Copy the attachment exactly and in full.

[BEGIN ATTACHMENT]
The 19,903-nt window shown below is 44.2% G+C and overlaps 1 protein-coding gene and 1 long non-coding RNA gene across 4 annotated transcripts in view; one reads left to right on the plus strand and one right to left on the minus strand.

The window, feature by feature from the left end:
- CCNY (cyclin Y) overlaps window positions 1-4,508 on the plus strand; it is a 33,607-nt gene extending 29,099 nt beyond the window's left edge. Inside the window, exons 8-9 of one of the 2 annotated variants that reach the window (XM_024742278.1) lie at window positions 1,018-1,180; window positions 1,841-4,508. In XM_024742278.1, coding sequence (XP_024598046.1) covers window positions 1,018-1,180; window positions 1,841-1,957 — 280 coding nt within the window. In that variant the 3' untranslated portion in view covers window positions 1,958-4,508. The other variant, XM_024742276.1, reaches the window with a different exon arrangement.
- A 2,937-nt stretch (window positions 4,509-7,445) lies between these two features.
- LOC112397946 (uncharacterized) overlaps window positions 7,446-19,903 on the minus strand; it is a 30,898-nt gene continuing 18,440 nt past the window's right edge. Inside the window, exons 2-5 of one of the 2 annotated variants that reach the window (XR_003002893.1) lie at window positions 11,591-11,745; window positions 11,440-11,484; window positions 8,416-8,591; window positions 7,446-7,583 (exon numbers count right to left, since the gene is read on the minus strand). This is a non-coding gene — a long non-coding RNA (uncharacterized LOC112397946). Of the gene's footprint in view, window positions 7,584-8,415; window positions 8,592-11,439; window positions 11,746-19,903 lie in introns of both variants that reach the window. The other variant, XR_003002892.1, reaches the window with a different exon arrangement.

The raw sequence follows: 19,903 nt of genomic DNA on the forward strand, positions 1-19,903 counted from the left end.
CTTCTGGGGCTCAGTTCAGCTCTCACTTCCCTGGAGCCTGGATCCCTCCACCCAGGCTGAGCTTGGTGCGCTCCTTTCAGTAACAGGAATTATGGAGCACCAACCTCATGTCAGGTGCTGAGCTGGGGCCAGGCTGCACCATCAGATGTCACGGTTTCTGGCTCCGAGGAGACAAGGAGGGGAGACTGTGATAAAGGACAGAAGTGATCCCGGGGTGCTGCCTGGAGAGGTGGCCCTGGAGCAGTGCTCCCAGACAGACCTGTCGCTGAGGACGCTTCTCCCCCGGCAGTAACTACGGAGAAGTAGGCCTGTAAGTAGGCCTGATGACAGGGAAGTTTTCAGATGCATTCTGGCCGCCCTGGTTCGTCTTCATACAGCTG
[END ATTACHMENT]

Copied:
The 19,903-nt window shown below is 44.2% G+C and overlaps 1 protein-coding gene and 1 long non-coding RNA gene across 4 annotated transcripts in view; one reads left to right on the plus strand and one right to left on the minus strand.

The window, feature by feature from the left end:
- CCNY (cyclin Y) overlaps window positions 1-4,508 on the plus strand; it is a 33,607-nt gene extending 29,099 nt beyond the window's left edge. Inside the window, exons 8-9 of one of the 2 annotated variants that reach the window (XM_024742278.1) lie at window positions 1,018-1,180; window positions 1,841-4,508. In XM_024742278.1, coding sequence (XP_024598046.1) covers window positions 1,018-1,180; window positions 1,841-1,957 — 280 coding nt within the window. In that variant the 3' untranslated portion in view covers window positions 1,958-4,508. The other variant, XM_024742276.1, reaches the window with a different exon arrangement.
- A 2,937-nt stretch (window positions 4,509-7,445) lies between these two features.
- LOC112397946 (uncharacterized) overlaps window positions 7,446-19,903 on the minus strand; it is a 30,898-nt gene continuing 18,440 nt past the window's right edge. Inside the window, exons 2-5 of one of the 2 annotated variants that reach the window (XR_003002893.1) lie at window positions 11,591-11,745; window positions 11,440-11,484; window positions 8,416-8,591; window positions 7,446-7,583 (exon numbers count right to left, since the gene is read on the minus strand). This is a non-coding gene — a long non-coding RNA (uncharacterized LOC112397946). Of the gene's footprint in view, window positions 7,584-8,415; window positions 8,592-11,439; window positions 11,746-19,903 lie in introns of both variants that reach the window. The other variant, XR_003002892.1, reaches the window with a different exon arrangement.

The raw sequence follows: 19,903 nt of genomic DNA on the forward strand, positions 1-19,903 counted from the left end.
CTTCTGGGGCTCAGTTCAGCTCTCACTTCCCTGGAGCCTGGATCCCTCCACCCAGGCTGAGCTTGGTGCGCTCCTTTCAGTAACAGGAATTATGGAGCACCAACCTCATGTCAGGTGCTGAGCTGGGGCCAGGCTGCACCATCAGATGTCACGGTTTCTGGCTCCGAGGAGACAAGGAGGGGAGACTGTGATAAAGGACAGAAGTGATCCCGGGGTGCTGCCTGGAGAGGTGGCCCTGGAGCAGTGCTCCCAGACAGACCTGTCGCTGAGGACGCTTCTCCCCCGGCAGTAACTACGGAGAAGTAGGCCTGTAAGTAGGCCTGATGACAGGGAAGTTTTCAGATGCATTCTGGCCGCCCTGGTTCGTCTTCATACAGCTG